14. Thank you! I appreciate you pointing me in the right direction. The issue was with the triplet: enclosing it into a parenthesis helped. (setf elvis (gen-repeat 2 '((h f4 c5) (h f4 -q e g4 a4) (h bb4 a4) (h g4 -q -e c4) (h d4 e4) (h f4 (3h g4 a4 bb4)) (h a4 g4 w f4) )))
  15. Something like this: (defparameter durations '(15/16 15/32 1/32 1/32 1/32 61/32 1/32 1/2 1/32 5/32 1/32 13/16 17/32 3/2 9/16 7/16)) (defun length-to-rnd-rest (numb dur-lst) (let* ((llst (- (length dur-lst) 1)) (minnumb (min numb llst)) (posns (sort-asc (rnd-unique minnumb (gen-integer 0 llst))))) (loop for i in dur-lst for j from 0 collect (if (member j posns) (* -1 i) i )))) (length-to-rnd-rest 5 durations) I get only 4 rests in this example: (defparameter durations '(15/16 15/32 1/32 1/32 1/32 61/32 1/32 1/2 1/32 5/32 1/32 13/16 17/32 3/2 9/16 7/16)) (length-invert durations :section (rnd-sample 5 (gen-integer 0 (1- (length durations))) :norep t :seed 4)) ;; => (15/16 15/32 1/32 1/32 1/32 61/32 1/32 1/2 -5/32 -13/16 1/32 -9/16 17/32 3/2 -1/32 7/16)
  16. (setf alist '(1/4 1/4 1/8 1/8 1/4 1/4)) (setf n 3) (length-invert '(1/4 1/4 1/8 1/8 1/4 1/4) :section (rnd-sample n (gen-integer 0 (1- (length alist))) :norep t))
  17. Is there a function with which I can change randomly a defined number of lengths in a list to rests? Thanks, Achim
  18. it's very lispian yes, it works also by (mapcar...)
  19. i checked it quickly: when you replace the 3h - for example - by h => then i get NO ERRORS
  20. Thank you AM. That would work. I found this in the opusmodus functions. (setf alist '((s -s s== -s -s== s== -s s -s s -s s -s==) (s== -s s -s s== -s s -s== s== -s s -s s -s==) (s -s== s -s s -s s== -s s -s==))) (mapcar #'(lambda (x) (append x '(q) )) alist). => ((s -s s== -s -s== s== -s s -s s -s s -s== q) (s== -s s -s s== -s s -s== s== -s s -s s -s== q) (s -s== s -s s -s s== -s s -s== q))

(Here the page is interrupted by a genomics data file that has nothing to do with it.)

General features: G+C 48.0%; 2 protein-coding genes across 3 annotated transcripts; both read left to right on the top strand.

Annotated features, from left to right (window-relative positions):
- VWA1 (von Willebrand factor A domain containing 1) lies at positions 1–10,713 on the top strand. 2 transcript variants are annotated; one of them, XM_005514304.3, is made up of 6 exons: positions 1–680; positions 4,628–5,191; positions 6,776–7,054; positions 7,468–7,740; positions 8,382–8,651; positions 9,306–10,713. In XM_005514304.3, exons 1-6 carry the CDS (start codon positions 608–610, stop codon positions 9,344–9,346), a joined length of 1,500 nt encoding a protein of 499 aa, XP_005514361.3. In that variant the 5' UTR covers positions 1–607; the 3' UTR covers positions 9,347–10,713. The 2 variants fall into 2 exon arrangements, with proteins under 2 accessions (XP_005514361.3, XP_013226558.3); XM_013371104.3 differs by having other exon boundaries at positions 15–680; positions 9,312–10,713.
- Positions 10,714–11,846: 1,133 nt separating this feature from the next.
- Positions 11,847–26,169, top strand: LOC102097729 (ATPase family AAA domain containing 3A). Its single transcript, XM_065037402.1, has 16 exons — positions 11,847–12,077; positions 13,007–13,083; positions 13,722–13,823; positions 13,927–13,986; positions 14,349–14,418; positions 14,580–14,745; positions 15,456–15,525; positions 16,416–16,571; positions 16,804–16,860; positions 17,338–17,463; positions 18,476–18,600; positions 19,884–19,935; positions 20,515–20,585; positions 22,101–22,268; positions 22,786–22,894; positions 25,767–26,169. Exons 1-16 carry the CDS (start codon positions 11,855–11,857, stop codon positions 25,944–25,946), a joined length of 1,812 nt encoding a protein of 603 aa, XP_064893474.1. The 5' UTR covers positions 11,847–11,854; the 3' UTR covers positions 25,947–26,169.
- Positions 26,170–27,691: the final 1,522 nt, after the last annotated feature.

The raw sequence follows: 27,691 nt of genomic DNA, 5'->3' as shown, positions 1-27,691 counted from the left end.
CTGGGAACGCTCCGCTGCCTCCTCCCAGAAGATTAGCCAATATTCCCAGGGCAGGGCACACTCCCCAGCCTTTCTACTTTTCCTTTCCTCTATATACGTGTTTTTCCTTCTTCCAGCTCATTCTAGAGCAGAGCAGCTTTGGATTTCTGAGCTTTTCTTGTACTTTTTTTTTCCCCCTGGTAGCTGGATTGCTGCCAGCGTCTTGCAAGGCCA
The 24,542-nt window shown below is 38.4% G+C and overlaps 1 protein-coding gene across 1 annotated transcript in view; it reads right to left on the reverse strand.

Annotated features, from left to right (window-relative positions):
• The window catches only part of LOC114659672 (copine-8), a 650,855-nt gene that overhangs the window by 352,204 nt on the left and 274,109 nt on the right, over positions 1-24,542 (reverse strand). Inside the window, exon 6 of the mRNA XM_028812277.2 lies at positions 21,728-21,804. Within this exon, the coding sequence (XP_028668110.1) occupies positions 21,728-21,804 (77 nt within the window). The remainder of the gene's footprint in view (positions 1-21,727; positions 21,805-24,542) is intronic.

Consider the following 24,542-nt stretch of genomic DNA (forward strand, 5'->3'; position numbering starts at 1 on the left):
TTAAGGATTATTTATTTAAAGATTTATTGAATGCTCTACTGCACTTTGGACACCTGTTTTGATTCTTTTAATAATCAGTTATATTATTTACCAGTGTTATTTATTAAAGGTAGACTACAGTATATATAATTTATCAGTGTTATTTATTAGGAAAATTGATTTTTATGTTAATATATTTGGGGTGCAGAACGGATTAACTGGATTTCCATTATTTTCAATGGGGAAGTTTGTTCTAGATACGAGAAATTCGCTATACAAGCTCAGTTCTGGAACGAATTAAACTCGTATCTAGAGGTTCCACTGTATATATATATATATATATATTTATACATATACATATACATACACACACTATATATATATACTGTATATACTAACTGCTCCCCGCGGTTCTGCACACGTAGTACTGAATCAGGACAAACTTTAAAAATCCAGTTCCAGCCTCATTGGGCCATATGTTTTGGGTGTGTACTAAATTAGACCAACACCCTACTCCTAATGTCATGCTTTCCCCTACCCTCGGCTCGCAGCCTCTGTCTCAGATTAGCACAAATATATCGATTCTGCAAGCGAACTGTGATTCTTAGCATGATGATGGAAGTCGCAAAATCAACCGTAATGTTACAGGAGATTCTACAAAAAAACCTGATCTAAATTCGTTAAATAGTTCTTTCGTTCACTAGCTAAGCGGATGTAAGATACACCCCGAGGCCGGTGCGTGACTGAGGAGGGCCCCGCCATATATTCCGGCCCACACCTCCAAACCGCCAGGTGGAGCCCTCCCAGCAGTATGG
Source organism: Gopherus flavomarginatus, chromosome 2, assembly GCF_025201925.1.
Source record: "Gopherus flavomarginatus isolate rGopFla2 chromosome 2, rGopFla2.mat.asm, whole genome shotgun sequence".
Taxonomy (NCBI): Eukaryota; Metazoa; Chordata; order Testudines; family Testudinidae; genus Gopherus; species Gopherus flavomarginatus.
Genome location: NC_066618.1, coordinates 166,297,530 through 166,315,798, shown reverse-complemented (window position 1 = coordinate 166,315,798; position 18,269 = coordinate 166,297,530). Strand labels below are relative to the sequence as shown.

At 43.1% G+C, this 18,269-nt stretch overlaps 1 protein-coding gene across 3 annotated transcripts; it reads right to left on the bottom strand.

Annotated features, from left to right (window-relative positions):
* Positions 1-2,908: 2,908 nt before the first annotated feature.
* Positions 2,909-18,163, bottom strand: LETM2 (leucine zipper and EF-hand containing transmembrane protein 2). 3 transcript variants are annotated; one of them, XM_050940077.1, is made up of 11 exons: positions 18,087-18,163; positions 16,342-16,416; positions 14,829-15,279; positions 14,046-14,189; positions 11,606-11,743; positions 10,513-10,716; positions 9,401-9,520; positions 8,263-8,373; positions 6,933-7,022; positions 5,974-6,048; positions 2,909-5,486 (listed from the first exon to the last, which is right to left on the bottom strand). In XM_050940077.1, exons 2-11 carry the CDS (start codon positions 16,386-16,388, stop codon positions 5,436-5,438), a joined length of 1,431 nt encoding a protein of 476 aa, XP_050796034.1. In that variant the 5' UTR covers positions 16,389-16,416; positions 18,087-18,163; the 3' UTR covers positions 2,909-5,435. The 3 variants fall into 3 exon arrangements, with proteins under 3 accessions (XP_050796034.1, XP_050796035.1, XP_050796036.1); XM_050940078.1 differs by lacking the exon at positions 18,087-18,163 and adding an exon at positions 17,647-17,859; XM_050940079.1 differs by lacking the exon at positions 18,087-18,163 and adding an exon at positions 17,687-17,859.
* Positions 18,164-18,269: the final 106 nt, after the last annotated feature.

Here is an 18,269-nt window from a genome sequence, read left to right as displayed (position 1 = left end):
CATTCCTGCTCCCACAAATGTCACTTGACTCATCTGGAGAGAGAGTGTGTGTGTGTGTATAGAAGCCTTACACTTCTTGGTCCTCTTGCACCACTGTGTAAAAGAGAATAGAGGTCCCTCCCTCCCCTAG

21. like that? ;; as lisp-code ;;;;;;;;;;;;;;;;;;;;;;;;;;;;; (setf alist '((s -s s== -s -s== s== -s s -s s -s s -s==) (s== -s s -s s== -s s -s== s== -s s -s s -s==) (s -s== s -s s -s s== -s s -s==))) (loop for i in alist collect (append i (list 'q))) => ((s -s s== -s -s== s== -s s -s s -s s -s== q) (s== -s s -s s== -s s -s== s== -s s -s s -s== q) (s -s== s -s s -s s== -s s -s== q)) ;; as lisp-function ;;;;;;;;;;;;;;;;;;;;;;;;;; (defun append-value (lists value) (loop for i in lists collect (append i (list value)))) (append-value alist 'q) => ((s -s s== -s -s== s== -s s -s s -s s -s== q) (s== -s s -s s== -s s -s== s== -s s -s s -s== q) (s -s== s -s s -s s== -s s -s== q))
  22. I'm studying the Orchestral Example code from Opusmodus documentation. After changing the original melodic source (setf solo => setf elvis), compiling solovar1 and solovar2 functions produce error messages more than half the time. Does anyone know how to fix that? Thank you! ;;; MELODY ;; Basic melodic material (setf elvis (gen-repeat 2 '((h f4 c5) (h f4 -q e g4 a4) (h bb4 a4) (h g4 -q -e c4) (h d4 e4) (h f4 3h g4 a4 bb4) (h a4 g4 w f4) ))) (setf frag1 (gen-loop 14 (list (rnd-pick '(2 3 1 4)) (rnd-pick '(2 3))))) (setf frag2 (gen-loop 14 (list (rnd-pick '(2 3 1 4)) (rnd-pick '(2 3))))) ;; Melodic variations (setf solovar1 (gen-fragment frag1 elvis)) (setf solovar2 (gen-fragment frag2 elvis)) Here's one of the error messages: Error: Function nthcdr expected a non-negative integer, got -1. 1 (abort) Return to top loop level 0. Type :b for backtrace or :c <option number> to proceed. Type :bug-form "<subject>" for a bug report template or :? for other options.
  23. Hi, I have this list of lists (will have much more sublists) : '((s -s s== -s -s== s== -s s -s s -s s -s==) (s== -s s -s s== -s s -s== s== -s s -s s -s==) (s -s== s -s s -s s== -s s -s==)) I want to append e.g. a 'q to the end of each list. Is there a function I could use? How would you do this?
  24. Ha yes, But I mean the colour of the note in the notation viewer. Like I change the note head style for a particular note to a cross, : attribute '(- nh-x nh-norm - -) I would like to be able to do something like: :attribute '(- ncolorff0000 ) and have the second note drawn in red in the notation view Or something like that? Maybe it's a feature request